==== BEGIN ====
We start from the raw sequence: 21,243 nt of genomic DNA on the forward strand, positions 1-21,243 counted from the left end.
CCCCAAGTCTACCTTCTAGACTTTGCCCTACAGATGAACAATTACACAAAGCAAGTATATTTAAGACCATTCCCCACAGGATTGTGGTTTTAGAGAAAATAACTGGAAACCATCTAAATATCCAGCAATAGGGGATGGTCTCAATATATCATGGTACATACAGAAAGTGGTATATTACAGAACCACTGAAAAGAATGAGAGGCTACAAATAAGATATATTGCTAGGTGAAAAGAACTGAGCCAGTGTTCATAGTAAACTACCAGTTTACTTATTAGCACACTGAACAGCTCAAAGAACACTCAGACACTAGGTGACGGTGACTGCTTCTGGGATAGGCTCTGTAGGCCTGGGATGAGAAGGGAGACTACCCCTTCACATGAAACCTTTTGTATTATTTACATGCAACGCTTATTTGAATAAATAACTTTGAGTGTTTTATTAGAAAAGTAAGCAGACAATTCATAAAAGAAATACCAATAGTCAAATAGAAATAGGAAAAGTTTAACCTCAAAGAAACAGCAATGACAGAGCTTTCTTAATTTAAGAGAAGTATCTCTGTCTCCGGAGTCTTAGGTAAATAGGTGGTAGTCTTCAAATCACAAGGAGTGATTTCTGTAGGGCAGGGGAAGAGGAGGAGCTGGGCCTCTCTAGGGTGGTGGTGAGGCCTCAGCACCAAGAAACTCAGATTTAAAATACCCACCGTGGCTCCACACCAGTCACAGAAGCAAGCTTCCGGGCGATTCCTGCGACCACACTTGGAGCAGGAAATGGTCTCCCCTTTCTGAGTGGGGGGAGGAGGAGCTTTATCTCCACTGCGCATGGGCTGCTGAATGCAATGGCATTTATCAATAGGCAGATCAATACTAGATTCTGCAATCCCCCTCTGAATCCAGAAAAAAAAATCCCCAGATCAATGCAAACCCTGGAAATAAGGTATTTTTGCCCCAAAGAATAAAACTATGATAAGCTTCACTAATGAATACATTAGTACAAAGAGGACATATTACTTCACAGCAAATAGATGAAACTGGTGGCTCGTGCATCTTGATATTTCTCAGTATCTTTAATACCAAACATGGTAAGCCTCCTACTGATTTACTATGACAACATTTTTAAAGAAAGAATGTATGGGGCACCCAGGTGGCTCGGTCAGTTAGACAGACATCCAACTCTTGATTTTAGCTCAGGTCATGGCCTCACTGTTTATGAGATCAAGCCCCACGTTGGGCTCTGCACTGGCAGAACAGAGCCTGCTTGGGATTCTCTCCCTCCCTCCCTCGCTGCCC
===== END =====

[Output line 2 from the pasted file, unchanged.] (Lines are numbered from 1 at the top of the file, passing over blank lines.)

CCCCAAGTCTACCTTCTAGACTTTGCCCTACAGATGAACAATTACACAAAGCAAGTATATTTAAGACCATTCCCCACAGGATTGTGGTTTTAGAGAAAATAACTGGAAACCATCTAAATATCCAGCAATAGGGGATGGTCTCAATATATCATGGTACATACAGAAAGTGGTATATTACAGAACCACTGAAAAGAATGAGAGGCTACAAATAAGATATATTGCTAGGTGAAAAGAACTGAGCCAGTGTTCATAGTAAACTACCAGTTTACTTATTAGCACACTGAACAGCTCAAAGAACACTCAGACACTAGGTGACGGTGACTGCTTCTGGGATAGGCTCTGTAGGCCTGGGATGAGAAGGGAGACTACCCCTTCACATGAAACCTTTTGTATTATTTACATGCAACGCTTATTTGAATAAATAACTTTGAGTGTTTTATTAGAAAAGTAAGCAGACAATTCATAAAAGAAATACCAATAGTCAAATAGAAATAGGAAAAGTTTAACCTCAAAGAAACAGCAATGACAGAGCTTTCTTAATTTAAGAGAAGTATCTCTGTCTCCGGAGTCTTAGGTAAATAGGTGGTAGTCTTCAAATCACAAGGAGTGATTTCTGTAGGGCAGGGGAAGAGGAGGAGCTGGGCCTCTCTAGGGTGGTGGTGAGGCCTCAGCACCAAGAAACTCAGATTTAAAATACCCACCGTGGCTCCACACCAGTCACAGAAGCAAGCTTCCGGGCGATTCCTGCGACCACACTTGGAGCAGGAAATGGTCTCCCCTTTCTGAGTGGGGGGAGGAGGAGCTTTATCTCCACTGCGCATGGGCTGCTGAATGCAATGGCATTTATCAATAGGCAGATCAATACTAGATTCTGCAATCCCCCTCTGAATCCAGAAAAAAAAATCCCCAGATCAATGCAAACCCTGGAAATAAGGTATTTTTGCCCCAAAGAATAAAACTATGATAAGCTTCACTAATGAATACATTAGTACAAAGAGGACATATTACTTCACAGCAAATAGATGAAACTGGTGGCTCGTGCATCTTGATATTTCTCAGTATCTTTAATACCAAACATGGTAAGCCTCCTACTGATTTACTATGACAACATTTTTAAAGAAAGAATGTATGGGGCACCCAGGTGGCTCGGTCAGTTAGACAGACATCCAACTCTTGATTTTAGCTCAGGTCATGGCCTCACTGTTTATGAGATCAAGCCCCACGTTGGGCTCTGCACTGGCAGAACAGAGCCTGCTTGGGATTCTCTCCCTCCCTCCCTCGCTGCCC